4. Leave your room and stand in your father’s place, so to speak, in his “room”. How do you feel there? Does that feel familiar? Did you feel responsible here? You can double-check whether this is part of your identity here and now – or not. If not, you go back to your room and say the clarifying sentences to him: “You are you – and I am me. You live your life – and I live mine. And your life can be very different from what I imagine, and I respect that. And my life can be very different from what you imagine it to be, whether you respect it or not. “
How does that feel to you?

5. Take your father back into your room (as an “introject”). Did you put him on a “pedestal”? Then place two stacking chairs on top of each other. How does that feel? Maybe it gives you a feeling of closeness and security? Or do you feel small and inferior yourself, and does that make you dislike? Or both (ambivalence). If you recognize that your father is like an alien energy that occupies your space and prevents you from being yourself, then “revolution” would be the order of the day. And you can “take possession” of your own space – with all due respect! – remove him from your room for good. “Father you don’t belong in my room, and certainly not in the place of myself!“

6. Now get in touch with your self, “that has its value regardless of whether it is needed or whether it achieves something. Like a rose that has its value simply because it is there.“

7. Maybe it seems strange or “forbidden” to you? Maybe it was rejected by your family, by your father, and you adopted his point of view – his “glasses” – in order to survive? Then symbolically take off your father’s “glasses” and look at yourself with your own eyes. Is there really anything wrong with you? And see how it feels when you merge with yourself – instead of with your father.

8. In order to improve the connection with your self, you can use your strength for yourself – instead of against you as before – by symbolically “protecting” the border of your space against the father, with physical effort!
Now the assistant represents the father and comes up to you so that you can stop him at the border.
How does that feel? Maybe forbidden? (“Prohibition of demarcation”)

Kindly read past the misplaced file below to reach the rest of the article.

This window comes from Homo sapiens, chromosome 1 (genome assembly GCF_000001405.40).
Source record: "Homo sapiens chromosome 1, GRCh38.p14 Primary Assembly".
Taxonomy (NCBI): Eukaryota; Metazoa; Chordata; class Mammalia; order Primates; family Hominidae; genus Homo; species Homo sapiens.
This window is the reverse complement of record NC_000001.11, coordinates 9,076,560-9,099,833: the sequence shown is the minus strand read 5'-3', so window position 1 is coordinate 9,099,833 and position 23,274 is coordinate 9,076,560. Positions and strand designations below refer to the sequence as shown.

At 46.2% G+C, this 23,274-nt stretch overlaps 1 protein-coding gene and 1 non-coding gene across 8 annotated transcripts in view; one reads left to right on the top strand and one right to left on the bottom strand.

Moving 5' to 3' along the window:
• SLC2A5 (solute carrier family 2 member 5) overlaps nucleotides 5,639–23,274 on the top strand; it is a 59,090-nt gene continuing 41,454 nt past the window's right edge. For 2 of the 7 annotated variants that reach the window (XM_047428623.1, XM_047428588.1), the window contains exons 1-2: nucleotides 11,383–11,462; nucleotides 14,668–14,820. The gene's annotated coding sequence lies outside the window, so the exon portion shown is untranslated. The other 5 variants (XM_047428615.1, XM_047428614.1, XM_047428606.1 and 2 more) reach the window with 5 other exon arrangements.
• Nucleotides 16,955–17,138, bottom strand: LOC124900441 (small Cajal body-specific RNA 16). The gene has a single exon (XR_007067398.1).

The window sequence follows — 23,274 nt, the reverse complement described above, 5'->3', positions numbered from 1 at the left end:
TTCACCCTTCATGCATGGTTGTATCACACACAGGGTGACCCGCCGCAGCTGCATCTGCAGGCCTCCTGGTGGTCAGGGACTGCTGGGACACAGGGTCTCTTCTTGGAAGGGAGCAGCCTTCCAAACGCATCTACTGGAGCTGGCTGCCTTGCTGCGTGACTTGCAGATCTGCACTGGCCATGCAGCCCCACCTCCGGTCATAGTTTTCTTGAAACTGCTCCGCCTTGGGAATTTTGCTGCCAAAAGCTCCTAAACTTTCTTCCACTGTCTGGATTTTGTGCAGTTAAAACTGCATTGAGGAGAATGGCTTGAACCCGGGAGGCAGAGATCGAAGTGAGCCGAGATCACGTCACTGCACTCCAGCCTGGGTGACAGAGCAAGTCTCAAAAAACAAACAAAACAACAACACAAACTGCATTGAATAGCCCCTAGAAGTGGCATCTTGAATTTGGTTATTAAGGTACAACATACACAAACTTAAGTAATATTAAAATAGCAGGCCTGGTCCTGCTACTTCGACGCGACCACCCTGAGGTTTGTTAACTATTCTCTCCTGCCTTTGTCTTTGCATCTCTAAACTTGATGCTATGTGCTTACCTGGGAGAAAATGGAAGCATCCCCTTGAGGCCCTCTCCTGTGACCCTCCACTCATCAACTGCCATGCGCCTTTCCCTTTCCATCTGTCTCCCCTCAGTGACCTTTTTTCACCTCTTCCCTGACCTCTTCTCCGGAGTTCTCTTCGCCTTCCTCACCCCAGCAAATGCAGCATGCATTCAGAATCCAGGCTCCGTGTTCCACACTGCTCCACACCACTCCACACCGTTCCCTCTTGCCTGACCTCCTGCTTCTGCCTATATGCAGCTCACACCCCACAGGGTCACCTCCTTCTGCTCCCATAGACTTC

You have the strength to do so and you have the right to do so, this is something like a healthy defending reflex. Then you always know who you are – and who you are not! Where you are responsible – and where not!

9. “Counter-demarcation”. So far you may have felt “responsible” in your father’s “room” – because you were brought up to do so. Now you can experience that you are not responsible because the assistent stops you at the border.

How does that feel? If you’ve been raised to be there for others, it may feel like rejection and it can be very offensive. However, when you realize that this is normal
between adults, that it is the prerequisite for an encounter “on an equal footing”, then it gradually loses the aspect of hurt.

10. Counter-demarcation on the timeline.
Are you aware that you keep giving space and energy to old topics, injuries or mistakes? Imagine that you symbolically go back on a timeline into the past, and there you are stopped three times – by your helper – each time with the sentence: “There is no going back! What’s over is over!”, “And it won’t come back!”, “What is dead as a doornail will never be alive again!”
It can be painful, like saying goodbye. But that is a healthy pain, and when you walk through it, the door opens to the “here and now”.

11. Now check again how the connection with your self feels – represented by the meditation cushion. And how are you feeling now with your counterpart?
In the same way, you can check the relationship with other authority figures (teachers, supervisors).

Ero Langlotz, Munich August 30, 2017 (updated: September 11, 2017)


(1) The Hungarian psychoanalyst Ferenczy created this term to describe the internalization of a loved one. Later he also used it to internalize a destructive person, e.g. a perpetrator.